Tracking my efforts to beat Myalgic Encephalomyelitis (ME), aka CFIDS, aka CFS

Tracking my efforts to beat Myalgic Encephalomyelitis (ME), aka CFIDS, aka CFS

Friday, March 23, 2012

Maintaining Happiness with ME/CFS

Lately, I have been giving a lot of thought to whether it is possible to maintain my previous level of happiness now that I have ME/CFS. While I certainly wouldn't say that I'm unhappy now, I'm just not as supremely spirited as I was pre-ME. At first, I thought it would be impossible to be as happy as before ME. But after giving it more thought recently, I'm not so sure.

The concepts of quality of life and happiness, while similar, are distinct. The definition of "quality of life" includes physical and mental health, recreation and leisure time, and social belonging. Now, I don't think anyone, no matter how much they try to delude themselves, can deny that ME/CSF strikes a major blow to quality of life.

But is it possible to maintain happiness while suffering a reduced quality of life? Theoretically, I think the answer is yes.

I'm reminded of a lyric from the song The Will to Live, by Ben Harper:

Then I met a man who had to walk with his hands.
Born into a world he couldn't stand. 
Blessed with life but cursed as a man. 
Still he walks taller than most of us can

Most of us probably know someone who, despite being dealt a bad hand in life, seems inordinately happy. There's a gentleman that works in my office building who is confined to a wheelchair. I pass him in the halls and elevators, and we chat in the the lunch line. He seems, by all indications, to be one of the happiest people around. While I'm sure he deals with his share of pain privately, one cannot fake his apparent level of happiness on a consistent basis. He always seems to be laughing and joking and making new friends.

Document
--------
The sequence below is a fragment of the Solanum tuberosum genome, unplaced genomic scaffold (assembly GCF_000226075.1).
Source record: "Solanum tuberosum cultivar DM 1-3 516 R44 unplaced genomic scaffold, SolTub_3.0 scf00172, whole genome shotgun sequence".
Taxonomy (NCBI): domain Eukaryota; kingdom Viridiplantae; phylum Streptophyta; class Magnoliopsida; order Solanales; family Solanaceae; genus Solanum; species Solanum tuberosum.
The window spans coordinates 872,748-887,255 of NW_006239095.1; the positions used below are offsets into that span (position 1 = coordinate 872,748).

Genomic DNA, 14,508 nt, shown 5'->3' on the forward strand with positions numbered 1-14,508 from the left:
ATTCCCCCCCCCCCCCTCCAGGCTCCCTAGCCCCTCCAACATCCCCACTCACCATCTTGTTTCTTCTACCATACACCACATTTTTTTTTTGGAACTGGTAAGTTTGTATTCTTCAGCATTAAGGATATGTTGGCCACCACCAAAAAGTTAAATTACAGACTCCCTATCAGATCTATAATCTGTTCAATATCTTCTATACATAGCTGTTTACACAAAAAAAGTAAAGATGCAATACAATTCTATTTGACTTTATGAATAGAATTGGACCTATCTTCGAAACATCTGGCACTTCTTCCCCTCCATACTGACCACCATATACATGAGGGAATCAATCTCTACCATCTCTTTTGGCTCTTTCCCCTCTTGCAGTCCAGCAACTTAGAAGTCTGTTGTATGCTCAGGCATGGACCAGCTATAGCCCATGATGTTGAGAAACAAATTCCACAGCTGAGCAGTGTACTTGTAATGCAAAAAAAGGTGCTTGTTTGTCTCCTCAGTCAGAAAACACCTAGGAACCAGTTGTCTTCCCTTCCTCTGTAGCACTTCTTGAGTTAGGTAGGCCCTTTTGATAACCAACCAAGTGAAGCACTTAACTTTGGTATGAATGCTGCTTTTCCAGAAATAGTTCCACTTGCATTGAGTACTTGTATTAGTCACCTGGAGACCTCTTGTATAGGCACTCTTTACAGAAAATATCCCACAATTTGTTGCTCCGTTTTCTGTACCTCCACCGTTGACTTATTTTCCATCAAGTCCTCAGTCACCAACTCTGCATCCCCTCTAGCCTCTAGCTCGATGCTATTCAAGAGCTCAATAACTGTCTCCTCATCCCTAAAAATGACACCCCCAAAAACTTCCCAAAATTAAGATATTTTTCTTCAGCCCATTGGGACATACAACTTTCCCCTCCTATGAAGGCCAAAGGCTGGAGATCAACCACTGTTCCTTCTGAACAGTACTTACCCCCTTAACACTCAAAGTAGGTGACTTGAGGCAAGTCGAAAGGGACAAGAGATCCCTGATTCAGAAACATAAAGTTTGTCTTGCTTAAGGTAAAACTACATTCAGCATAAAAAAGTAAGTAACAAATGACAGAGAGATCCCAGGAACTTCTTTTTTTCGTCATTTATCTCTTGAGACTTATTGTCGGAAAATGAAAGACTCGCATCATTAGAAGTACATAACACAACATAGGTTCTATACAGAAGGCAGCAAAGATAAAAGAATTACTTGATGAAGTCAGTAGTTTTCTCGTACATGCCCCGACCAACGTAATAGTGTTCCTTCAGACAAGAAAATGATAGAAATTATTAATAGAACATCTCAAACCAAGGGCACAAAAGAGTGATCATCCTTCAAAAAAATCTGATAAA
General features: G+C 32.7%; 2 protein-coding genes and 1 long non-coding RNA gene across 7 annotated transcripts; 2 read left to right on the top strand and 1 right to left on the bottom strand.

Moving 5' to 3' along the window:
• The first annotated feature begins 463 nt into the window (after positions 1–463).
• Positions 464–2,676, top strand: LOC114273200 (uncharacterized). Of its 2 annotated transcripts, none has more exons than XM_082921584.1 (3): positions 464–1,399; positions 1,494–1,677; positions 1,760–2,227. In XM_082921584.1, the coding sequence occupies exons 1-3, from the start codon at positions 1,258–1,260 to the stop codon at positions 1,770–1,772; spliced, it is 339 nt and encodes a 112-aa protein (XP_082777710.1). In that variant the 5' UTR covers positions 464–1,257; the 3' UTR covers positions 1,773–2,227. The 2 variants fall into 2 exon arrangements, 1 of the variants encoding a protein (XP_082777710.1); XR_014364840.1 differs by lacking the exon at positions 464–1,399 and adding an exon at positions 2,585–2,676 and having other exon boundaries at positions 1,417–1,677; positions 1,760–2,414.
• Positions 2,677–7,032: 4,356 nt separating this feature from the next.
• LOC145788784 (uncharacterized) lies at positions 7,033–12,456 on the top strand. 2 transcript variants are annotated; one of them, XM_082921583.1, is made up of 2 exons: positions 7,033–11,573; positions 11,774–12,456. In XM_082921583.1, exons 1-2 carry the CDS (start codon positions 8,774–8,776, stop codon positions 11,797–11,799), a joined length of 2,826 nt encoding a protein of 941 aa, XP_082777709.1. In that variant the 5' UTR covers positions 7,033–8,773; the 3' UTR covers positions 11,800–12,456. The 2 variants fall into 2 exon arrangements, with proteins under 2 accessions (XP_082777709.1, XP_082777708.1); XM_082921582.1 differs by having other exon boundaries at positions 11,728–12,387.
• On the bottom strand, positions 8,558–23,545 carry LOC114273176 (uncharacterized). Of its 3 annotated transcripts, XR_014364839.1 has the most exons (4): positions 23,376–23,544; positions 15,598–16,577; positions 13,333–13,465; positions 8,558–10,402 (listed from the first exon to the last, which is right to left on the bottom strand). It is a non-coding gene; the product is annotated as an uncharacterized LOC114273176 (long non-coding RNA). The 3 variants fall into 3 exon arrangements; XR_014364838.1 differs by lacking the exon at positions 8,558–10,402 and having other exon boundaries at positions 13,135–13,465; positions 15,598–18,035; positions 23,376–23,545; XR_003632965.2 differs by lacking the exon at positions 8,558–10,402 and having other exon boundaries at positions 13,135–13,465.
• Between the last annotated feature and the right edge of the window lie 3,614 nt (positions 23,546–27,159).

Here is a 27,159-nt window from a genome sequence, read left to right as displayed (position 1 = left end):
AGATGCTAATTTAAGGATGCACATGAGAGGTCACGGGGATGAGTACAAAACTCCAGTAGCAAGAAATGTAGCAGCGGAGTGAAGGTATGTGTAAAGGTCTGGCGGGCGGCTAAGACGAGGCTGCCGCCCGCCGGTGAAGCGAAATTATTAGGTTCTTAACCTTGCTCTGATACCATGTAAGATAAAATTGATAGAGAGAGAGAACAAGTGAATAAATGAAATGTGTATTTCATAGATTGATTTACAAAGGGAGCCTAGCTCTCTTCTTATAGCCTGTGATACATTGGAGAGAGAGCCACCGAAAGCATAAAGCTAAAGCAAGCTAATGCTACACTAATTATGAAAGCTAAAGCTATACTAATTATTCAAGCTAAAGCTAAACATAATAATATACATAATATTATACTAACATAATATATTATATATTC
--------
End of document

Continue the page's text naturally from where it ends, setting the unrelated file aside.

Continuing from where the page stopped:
So I'm interested in how people facing such adverse circumstances manage to remain happy despite reduced quality of life. These examples tell us that it's possible, and I'm beginning to sense that I will get back there eventually. But how?

I don't have an answer yet, but I will get there. I'm interested in reading the biographies of other people who maintained happiness despite challenging circumstances; people like Helen Keller. I think I will incorporate my search for answers as an ongoing theme of this blog. And, as always, I'm interested in hearing from other people who've pondered this question...


  1. Hi Patrick!

    My name is Ash, and I've been dealing with ME/CFS/FMS & chronic Lyme & co-infections for about 20 years now. I'm primarily housebound - one trip out for doctor visits or groceries a week is about all I can handle, and even then, I have only about 4 hours of activity & only with the assistance of Nuvigil.

    It is possible to be happy in our situation, but there will always be periods when you just want it to end. The things that get me thru are my many friends in the ME/CFS community online, my family, and trying to hang on to acceptance.

    I wrote a post on my blog about acceptance that might (or might not) help you find your way:

    Meditation, spirituality (in whatever form suits you), and time outside, noticing the small miracles & beauty in the world around you, are usually key. This illness gives us time to literally stop and smell the roses, watch beautiful sunsets, and marvel at the natural world, and I think being able to find moments of beauty are key to my own happiness.

    Friendship with those who also have our illness can be a lifesaver, literally, as there are just things that healthy people cannot understand.
    Have you seen the ME/CFS forums here:

    That's how I found your blog :-)
    Many of us also connect thru Facebook. I can be found at if you would like to connect.
    Many of us blog, and that helps a lot, too!

    Wishing you happiness,

    1. Ash, I appreciate all three of the comments you left today. It always helps to hear the advice of those with years of experience with these issues. I'm off to check out your blog right now.